Results of Medical Countermeasure Drills Among 72 Cities Readiness Initiative Metropolitan Statistical Areas, 2008-2009

Published in: Disaster Medicine and Public Health Preparedness, v. 6, no. 4, Dec. 2012, p. 357-362

Posted on on December 01, 2012

by Jaime R. Jones, Linda J. Neff, Elizabeth K. Ely, Andrew M. Parker

Read More

Access further information on this document at

This article was published outside of RAND. The full text of the article can be found at the link above.

OBJECTIVE: The Cities Readiness Initiative is a federally funded program designed to assist 72 metropolitan statistical areas (MSAs) in preparing to dispense life-saving medical countermeasures within 48 hours of a public health emergency. Beginning in 2008, the 72 MSAs were required to conduct 3 drills related to the distribution and dispensing of emergency medical countermeasures. The report describes the results of the first year of pilot data for medical countermeasure drills conducted by the MSAs. METHODS: The MSAs were provided templates with key metrics for 5 functional elements critical for a successful dispensing campaign: personnel call down, site activation, facility setup, pick-list generation, and dispensing throughput. Drill submissions were compiled into single data sets for each of the 5 drills. Analyses were conducted to determine whether the measures were comparable across business and non-business hours. Descriptive statistics were computed for each of the key metrics identified in the 5 drills. RESULTS: Most drills were conducted on Mondays and Wednesdays during business hours (8:00 AM-5:00 PM). The median completion time for the personnel call-down drill was 1 hour during business hours (n = 287) and 55 minutes during non-business hours (n = 136). Site-activation drills were completed in a median of 30 minutes during business hours and 5 minutes during non-business hours. Facility setup drills were completed more rapidly during business hours (75 minutes) compared with non-business hours (96 minutes). During business hours, pick lists were generated in a median of 3 minutes compared with 5 minutes during non-business hours. Aggregate results from the dispensing throughput drills demonstrated that the median observed throughput during business hours (60 people/h) was higher than that during non-business hours (43 people/h). CONCLUSION: The results of the analyses from this pilot sample of drill submissions provide a baseline for the determination of a national standard in operational capabilities for local jurisdictions to achieve in their planning efforts for a mass dispensing campaign during an emergency.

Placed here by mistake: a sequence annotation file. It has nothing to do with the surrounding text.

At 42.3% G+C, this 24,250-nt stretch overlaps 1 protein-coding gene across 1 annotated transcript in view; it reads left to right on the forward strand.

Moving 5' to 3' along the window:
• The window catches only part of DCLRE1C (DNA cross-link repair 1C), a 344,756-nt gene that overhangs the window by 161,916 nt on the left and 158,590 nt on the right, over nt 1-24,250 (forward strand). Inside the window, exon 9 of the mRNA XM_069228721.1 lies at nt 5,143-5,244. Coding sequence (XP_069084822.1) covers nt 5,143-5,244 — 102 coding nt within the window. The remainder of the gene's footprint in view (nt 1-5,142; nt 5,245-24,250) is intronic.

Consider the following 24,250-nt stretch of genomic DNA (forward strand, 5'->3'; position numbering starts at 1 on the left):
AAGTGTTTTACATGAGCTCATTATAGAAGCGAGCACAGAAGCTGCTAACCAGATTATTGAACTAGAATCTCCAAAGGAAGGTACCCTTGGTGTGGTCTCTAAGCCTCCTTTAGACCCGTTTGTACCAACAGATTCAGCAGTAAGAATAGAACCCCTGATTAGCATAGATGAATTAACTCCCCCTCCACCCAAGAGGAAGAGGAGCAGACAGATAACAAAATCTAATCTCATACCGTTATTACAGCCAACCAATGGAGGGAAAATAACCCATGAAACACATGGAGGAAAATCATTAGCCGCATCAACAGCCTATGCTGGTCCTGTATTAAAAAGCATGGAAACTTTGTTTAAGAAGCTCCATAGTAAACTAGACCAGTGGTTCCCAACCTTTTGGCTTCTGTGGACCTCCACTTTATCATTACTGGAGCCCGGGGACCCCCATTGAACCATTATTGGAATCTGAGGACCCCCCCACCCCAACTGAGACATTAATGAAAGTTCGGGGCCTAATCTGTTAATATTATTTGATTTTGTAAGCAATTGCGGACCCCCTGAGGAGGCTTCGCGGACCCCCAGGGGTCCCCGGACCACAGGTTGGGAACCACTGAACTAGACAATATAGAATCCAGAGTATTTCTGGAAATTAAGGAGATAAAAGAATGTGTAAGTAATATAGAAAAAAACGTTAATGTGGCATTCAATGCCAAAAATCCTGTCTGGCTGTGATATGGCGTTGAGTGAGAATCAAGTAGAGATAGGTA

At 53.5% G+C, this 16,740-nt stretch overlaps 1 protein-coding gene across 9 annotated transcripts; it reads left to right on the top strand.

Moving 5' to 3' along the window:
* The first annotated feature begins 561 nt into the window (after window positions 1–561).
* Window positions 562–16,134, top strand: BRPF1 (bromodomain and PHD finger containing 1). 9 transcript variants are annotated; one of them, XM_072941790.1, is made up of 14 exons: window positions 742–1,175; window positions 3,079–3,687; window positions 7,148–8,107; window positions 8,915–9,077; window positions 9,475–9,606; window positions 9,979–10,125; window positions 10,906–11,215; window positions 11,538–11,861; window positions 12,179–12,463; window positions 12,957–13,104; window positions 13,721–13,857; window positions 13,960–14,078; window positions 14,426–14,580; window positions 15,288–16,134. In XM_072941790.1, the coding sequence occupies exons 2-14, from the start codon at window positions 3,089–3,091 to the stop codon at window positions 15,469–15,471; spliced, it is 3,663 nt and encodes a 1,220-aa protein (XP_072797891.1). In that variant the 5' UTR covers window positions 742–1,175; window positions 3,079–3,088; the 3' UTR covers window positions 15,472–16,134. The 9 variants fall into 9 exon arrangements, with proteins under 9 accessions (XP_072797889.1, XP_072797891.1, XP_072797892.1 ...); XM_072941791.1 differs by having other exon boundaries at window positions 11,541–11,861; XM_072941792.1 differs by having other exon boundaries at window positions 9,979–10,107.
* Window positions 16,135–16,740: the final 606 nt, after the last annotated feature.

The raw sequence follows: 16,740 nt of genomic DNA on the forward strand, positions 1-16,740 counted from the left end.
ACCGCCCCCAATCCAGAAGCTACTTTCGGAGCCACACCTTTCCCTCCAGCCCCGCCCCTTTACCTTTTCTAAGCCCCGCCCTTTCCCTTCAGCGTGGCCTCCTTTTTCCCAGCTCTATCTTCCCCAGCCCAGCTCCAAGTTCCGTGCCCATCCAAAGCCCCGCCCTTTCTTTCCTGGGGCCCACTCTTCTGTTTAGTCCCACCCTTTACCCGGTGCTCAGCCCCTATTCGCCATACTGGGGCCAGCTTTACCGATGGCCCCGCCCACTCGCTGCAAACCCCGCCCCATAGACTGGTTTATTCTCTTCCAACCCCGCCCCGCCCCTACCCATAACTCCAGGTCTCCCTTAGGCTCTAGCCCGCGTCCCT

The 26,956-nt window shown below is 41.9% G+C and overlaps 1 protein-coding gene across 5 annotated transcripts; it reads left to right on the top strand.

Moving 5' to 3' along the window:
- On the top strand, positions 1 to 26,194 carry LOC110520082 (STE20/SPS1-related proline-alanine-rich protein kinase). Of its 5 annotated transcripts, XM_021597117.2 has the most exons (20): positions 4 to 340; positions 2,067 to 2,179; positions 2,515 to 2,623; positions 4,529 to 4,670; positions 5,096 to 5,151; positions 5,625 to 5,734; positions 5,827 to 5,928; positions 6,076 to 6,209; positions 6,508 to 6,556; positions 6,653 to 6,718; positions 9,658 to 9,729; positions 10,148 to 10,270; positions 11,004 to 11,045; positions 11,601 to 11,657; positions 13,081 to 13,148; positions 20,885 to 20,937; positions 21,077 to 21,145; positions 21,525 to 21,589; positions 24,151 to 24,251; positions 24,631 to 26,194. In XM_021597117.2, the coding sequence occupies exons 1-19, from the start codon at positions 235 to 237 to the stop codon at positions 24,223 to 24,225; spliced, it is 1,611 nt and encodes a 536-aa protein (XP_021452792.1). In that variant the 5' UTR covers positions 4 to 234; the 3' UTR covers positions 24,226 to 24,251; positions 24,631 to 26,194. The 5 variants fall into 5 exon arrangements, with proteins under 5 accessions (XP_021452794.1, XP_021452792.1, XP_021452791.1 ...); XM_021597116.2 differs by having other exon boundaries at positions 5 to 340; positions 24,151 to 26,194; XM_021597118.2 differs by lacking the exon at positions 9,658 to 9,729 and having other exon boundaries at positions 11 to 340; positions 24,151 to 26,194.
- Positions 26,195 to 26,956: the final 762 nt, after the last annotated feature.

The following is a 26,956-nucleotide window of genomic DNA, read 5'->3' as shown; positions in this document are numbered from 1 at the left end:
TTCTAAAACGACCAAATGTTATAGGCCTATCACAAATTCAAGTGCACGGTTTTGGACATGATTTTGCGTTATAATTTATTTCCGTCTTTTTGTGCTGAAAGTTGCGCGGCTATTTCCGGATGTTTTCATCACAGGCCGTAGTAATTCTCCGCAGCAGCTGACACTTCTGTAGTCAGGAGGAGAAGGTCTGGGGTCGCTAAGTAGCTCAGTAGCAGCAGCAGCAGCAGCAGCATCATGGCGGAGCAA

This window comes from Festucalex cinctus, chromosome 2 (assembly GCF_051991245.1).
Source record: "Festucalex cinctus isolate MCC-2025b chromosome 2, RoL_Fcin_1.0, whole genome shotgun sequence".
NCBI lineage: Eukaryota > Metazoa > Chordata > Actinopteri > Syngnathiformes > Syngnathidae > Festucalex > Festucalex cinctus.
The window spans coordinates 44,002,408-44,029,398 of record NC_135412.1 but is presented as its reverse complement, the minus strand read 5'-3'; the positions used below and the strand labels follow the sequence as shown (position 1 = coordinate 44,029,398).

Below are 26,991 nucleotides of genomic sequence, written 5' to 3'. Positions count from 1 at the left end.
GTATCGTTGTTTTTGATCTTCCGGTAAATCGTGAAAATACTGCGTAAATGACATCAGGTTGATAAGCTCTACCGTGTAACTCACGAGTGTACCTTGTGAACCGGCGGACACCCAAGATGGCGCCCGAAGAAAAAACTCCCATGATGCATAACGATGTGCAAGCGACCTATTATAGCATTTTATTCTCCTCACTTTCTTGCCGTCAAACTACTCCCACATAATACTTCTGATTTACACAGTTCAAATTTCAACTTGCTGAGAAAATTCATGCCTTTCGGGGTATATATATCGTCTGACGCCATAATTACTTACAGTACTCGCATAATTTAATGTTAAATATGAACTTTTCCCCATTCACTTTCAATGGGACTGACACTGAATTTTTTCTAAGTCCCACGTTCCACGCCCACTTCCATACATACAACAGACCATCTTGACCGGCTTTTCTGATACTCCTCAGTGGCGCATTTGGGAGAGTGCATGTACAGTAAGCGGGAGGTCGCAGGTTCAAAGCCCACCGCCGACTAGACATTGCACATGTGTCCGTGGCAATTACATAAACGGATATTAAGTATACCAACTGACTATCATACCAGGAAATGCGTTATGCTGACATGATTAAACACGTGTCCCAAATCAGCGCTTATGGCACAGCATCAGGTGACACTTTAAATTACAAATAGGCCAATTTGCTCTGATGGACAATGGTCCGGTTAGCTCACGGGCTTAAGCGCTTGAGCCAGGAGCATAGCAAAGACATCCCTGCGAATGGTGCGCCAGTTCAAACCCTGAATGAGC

This report is part of the RAND Corporation External publication series. Many RAND studies are published in peer-reviewed scholarly journals, as chapters in commercial books, or as documents published by other organizations.

Our mission to help improve policy and decisionmaking through research and analysis is enabled through our core values of quality and objectivity and our unwavering commitment to the highest level of integrity and ethical behavior. To help ensure our research and analysis are rigorous, objective, and nonpartisan, we subject our research publications to a robust and exacting quality-assurance process; avoid both the appearance and reality of financial and other conflicts of interest through staff training, project screening, and a policy of mandatory disclosure; and pursue transparency in our research engagements through our commitment to the open publication of our research findings and recommendations, disclosure of the source of funding of published research, and policies to ensure intellectual independence. For more information, visit

The RAND Corporation is a nonprofit institution that helps improve policy and decisionmaking through research and analysis. RAND's publications do not necessarily reflect the opinions of its research clients and sponsors.